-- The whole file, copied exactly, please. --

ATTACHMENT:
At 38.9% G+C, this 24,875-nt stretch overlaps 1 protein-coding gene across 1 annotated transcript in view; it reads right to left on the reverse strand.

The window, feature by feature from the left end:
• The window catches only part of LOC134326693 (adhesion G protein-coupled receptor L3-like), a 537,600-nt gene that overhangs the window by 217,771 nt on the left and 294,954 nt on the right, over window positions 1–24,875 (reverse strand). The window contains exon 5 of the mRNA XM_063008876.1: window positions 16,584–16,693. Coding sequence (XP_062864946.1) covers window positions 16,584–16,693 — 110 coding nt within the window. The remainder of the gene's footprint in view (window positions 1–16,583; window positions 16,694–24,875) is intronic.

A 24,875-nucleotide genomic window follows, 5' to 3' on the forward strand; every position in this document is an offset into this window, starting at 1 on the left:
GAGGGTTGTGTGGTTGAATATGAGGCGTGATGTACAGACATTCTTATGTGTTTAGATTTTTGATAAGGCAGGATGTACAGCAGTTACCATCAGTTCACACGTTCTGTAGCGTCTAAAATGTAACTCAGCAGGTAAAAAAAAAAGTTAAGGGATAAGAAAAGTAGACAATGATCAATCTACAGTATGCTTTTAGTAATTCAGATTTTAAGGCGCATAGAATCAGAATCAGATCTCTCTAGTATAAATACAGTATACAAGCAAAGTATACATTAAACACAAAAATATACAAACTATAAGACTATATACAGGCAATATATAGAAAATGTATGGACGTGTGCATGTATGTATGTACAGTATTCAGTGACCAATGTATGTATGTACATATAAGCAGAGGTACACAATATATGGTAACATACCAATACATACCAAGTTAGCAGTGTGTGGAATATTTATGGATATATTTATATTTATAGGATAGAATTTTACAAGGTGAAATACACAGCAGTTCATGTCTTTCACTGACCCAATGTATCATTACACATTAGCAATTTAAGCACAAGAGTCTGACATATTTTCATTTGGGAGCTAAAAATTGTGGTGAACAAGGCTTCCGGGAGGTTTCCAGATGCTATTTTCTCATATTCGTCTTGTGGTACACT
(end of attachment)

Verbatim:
At 38.9% G+C, this 24,875-nt stretch overlaps 1 protein-coding gene across 1 annotated transcript in view; it reads right to left on the reverse strand.

The window, feature by feature from the left end:
• The window catches only part of LOC134326693 (adhesion G protein-coupled receptor L3-like), a 537,600-nt gene that overhangs the window by 217,771 nt on the left and 294,954 nt on the right, over window positions 1–24,875 (reverse strand). The window contains exon 5 of the mRNA XM_063008876.1: window positions 16,584–16,693. Coding sequence (XP_062864946.1) covers window positions 16,584–16,693 — 110 coding nt within the window. The remainder of the gene's footprint in view (window positions 1–16,583; window positions 16,694–24,875) is intronic.

A 24,875-nucleotide genomic window follows, 5' to 3' on the forward strand; every position in this document is an offset into this window, starting at 1 on the left:
GAGGGTTGTGTGGTTGAATATGAGGCGTGATGTACAGACATTCTTATGTGTTTAGATTTTTGATAAGGCAGGATGTACAGCAGTTACCATCAGTTCACACGTTCTGTAGCGTCTAAAATGTAACTCAGCAGGTAAAAAAAAAAGTTAAGGGATAAGAAAAGTAGACAATGATCAATCTACAGTATGCTTTTAGTAATTCAGATTTTAAGGCGCATAGAATCAGAATCAGATCTCTCTAGTATAAATACAGTATACAAGCAAAGTATACATTAAACACAAAAATATACAAACTATAAGACTATATACAGGCAATATATAGAAAATGTATGGACGTGTGCATGTATGTATGTACAGTATTCAGTGACCAATGTATGTATGTACATATAAGCAGAGGTACACAATATATGGTAACATACCAATACATACCAAGTTAGCAGTGTGTGGAATATTTATGGATATATTTATATTTATAGGATAGAATTTTACAAGGTGAAATACACAGCAGTTCATGTCTTTCACTGACCCAATGTATCATTACACATTAGCAATTTAAGCACAAGAGTCTGACATATTTTCATTTGGGAGCTAAAAATTGTGGTGAACAAGGCTTCCGGGAGGTTTCCAGATGCTATTTTCTCATATTCGTCTTGTGGTACACT